1 DOL LS SS SH Sonic when wet Correlation Resistivity Density Shear Compressional Bulk Moduli Effective Porosity Co mp HS SH Bound (KHS_SH) 0 Depth (ft) Env Corr Density (RHOC)

1.7 (g/cc) 2.7 RH OC ( water) (RH OC_GW) 1.7 0 Env Corr GR (GRCO) (API) True formation resistivity (RT) 150 40 40 PHIE unbounded (PHIEU) 0.5 0 40 0.5 Co mp HS SS Bound (KHS_SS) 0

0.2 (ohmm) 2.7 900 Modeled Density (RHOC _G) 20 1.7 200 Mud Rock Shear (DTS_CSTG) (g/cc) Shear theoretical (DTS_T) 2.7 900 (us/f) DLT (water) (DLT_TW) 50 0 Bulk Mod sand (K_SS) DLT theoretical (DLT_T) Bulk Mod of solid (KMOD_M) 70 200 (us/f) 50 0

40 70 200 Edited Sonic (DLTC) Bulk Mod shale (K_SH) (us/f) 50 0 40 0.5 0 PAY 4 BVW BVXO 0 0 Effective Porosity (PHIE) 0.5 0 SH SS VOLC LS DOL AN

Sonic when wet Density when wet 7450 7450 7500 7500 7550 7550 7600 7600 7650 7650 7700 7700 7750 7750

7800 7800 PHIEU The effect of bad hole Correlation Resistivity Bitsize (BITSZ) (in) 16 6 Caliper (CAL) (in) 16 0 Env Corr GR (GRCO) (GAPI) 150 Depth (m)

6 Density Shear Compressional Effective Porosity Measured shear 0.5 200 Env Corr Density (RHOC) 1.7 (g/cc) 2.7 900 DTSMC 70 200 True formation resistivity (RT) Modeled Density (RHOC_G) Shear theoretical (DTS_T) 0.2 (ohmm) 20 1.7 2.7 900 70 200 DLT (water) (DLT_TW) DLT theoretical (DLT_T) Edited Sonic (DLTC)

50 0.5 50 0.5 50 0.5 650 650 700 700 Caliper PHIE unbounded (PHIEU) BVW BVXO Effective Porosity (PHIE) 0 0 0 0 SH SS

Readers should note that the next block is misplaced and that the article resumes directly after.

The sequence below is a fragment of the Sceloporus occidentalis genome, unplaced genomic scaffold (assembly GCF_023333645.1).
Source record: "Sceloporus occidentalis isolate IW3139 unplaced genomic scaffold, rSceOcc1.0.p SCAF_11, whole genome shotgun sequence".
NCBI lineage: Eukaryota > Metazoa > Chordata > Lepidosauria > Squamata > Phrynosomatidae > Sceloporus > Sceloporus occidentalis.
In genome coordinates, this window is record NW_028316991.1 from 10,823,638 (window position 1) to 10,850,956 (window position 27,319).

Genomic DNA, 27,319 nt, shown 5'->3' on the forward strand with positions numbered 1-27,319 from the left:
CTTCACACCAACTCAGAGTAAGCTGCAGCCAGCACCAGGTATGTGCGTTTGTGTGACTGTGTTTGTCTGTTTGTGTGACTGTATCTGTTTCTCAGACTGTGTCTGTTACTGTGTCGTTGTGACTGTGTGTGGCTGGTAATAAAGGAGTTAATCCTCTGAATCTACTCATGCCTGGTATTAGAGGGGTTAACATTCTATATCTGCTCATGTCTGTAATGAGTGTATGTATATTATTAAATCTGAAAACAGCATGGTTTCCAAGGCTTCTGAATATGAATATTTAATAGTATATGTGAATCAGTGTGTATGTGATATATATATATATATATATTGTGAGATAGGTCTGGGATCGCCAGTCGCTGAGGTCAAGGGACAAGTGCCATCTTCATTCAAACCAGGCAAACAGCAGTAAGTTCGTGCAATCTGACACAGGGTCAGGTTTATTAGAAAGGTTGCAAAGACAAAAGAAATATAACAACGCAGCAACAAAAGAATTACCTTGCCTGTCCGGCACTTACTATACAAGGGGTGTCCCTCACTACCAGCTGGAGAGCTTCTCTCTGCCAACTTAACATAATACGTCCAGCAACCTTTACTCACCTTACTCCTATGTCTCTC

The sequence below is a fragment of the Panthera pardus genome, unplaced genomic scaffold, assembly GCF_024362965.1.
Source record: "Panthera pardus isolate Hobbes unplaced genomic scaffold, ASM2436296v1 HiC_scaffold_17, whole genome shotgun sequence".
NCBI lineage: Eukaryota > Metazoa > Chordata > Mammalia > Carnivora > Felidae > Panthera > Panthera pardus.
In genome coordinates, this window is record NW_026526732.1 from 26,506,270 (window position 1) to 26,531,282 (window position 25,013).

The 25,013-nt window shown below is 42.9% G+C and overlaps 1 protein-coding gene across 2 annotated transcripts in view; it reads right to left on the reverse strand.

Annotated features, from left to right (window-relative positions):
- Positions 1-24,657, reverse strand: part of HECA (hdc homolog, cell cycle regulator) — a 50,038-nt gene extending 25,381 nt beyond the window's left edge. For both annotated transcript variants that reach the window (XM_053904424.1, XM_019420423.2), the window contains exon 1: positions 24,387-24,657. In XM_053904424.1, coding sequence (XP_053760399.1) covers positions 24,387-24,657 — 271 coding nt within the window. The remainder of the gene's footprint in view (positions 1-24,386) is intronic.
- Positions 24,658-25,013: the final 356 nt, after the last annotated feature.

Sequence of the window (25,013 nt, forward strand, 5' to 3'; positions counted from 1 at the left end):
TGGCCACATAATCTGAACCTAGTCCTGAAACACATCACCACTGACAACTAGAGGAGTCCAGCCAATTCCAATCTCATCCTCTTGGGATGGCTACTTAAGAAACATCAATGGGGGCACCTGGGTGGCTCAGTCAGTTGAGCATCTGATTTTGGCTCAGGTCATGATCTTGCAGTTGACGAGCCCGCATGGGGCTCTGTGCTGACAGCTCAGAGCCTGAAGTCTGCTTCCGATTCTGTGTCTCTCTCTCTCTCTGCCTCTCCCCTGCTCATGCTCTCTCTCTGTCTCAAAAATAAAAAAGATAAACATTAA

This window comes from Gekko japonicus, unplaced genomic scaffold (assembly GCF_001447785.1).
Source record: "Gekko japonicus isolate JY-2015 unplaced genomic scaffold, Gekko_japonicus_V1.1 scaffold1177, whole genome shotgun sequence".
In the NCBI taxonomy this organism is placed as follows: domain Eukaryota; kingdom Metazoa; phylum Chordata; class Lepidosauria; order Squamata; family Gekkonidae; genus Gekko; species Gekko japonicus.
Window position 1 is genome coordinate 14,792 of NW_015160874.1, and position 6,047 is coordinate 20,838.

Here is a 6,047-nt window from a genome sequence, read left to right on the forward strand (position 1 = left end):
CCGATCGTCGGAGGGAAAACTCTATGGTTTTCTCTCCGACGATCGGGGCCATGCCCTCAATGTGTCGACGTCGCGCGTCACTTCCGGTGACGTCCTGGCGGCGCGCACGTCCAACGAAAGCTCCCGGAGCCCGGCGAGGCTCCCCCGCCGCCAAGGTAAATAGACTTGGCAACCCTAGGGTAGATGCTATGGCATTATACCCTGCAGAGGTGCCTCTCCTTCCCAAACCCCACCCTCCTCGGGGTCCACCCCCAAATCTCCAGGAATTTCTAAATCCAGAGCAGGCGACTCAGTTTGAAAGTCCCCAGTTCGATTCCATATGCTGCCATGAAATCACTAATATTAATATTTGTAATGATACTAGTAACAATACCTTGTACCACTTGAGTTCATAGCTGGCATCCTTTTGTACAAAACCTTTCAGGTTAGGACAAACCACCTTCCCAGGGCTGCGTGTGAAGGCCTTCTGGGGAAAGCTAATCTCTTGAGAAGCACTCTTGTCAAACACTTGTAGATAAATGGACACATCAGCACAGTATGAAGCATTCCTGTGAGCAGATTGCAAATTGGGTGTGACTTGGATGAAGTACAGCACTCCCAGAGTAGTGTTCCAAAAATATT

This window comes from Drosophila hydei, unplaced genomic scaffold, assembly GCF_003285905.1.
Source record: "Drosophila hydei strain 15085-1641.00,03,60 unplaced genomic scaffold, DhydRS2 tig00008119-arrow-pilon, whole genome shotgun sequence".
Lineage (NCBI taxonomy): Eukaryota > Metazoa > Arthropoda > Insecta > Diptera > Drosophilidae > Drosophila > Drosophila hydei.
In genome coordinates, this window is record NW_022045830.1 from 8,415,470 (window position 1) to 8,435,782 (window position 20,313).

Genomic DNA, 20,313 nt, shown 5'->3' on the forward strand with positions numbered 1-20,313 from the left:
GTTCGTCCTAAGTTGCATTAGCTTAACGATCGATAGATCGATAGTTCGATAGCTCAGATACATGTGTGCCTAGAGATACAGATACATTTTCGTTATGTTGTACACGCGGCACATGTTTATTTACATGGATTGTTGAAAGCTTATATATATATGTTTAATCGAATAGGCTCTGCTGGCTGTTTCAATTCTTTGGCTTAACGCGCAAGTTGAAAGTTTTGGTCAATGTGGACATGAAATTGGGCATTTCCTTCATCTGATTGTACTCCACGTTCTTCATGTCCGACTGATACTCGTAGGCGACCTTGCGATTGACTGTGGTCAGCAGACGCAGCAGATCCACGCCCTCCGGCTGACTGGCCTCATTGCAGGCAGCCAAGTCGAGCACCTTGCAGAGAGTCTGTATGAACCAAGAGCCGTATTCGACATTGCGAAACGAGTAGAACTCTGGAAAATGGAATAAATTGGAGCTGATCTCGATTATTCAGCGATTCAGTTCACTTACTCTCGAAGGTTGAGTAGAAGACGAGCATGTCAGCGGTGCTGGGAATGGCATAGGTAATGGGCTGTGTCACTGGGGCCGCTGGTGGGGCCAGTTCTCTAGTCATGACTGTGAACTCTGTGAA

VOLC LS DOL AN GOM Example Measured AI After Frederic Gallice GOM Example AI Model Insitu After Frederic Gallice Slide - 14 PSTM 120 BE Well tie Reverse Polarity 300 Slide - 15 CQI Stack, Reverse polarity

300 Slide - 16 Further Reading Keys and Xu, Geophysics, 2002. Xu and White, 1996. " Physical Model for Shear...", Geophysical Prospecting. This summarizes their theory pretty well. Note their model is a PHIE and This paper incorporates all of the discussion, criticism, and corrections to the Xu and White model that had accumulated since its introduction in 1995. The analytical model presented in this paper is very good. As Leiknes, et. al. discusses the exact Kuster and Toksoz effective medium solution in Xu and White, 1995 is flawed. This approximation is robust and of high quality. VSH model, ignore the references to Vclay. The equations make this clear, the text is a bit sloppy. Leiknes, Pedersen, and Nordahl. "Examination and Application of the Sand-clay..." This paper discusses and summarizes all of the criticism of the XuWhite model in a fair way. These issues are dealt with in the Keys and Xu paper. Batzle and Wang, 1992, Seismic Properties of Pore Fluids. This paper gives the equations for oil, gas, water acoustic properties. I used these in the model.

Petrophysicists Conclusions Petrophysical velocity modeling can improve well ties to seismic Using Rock Physics and Seismic Petrophysics, well data can be compared in detail to the seismic Sonic and density logs are often bad due to borehole and invasion effects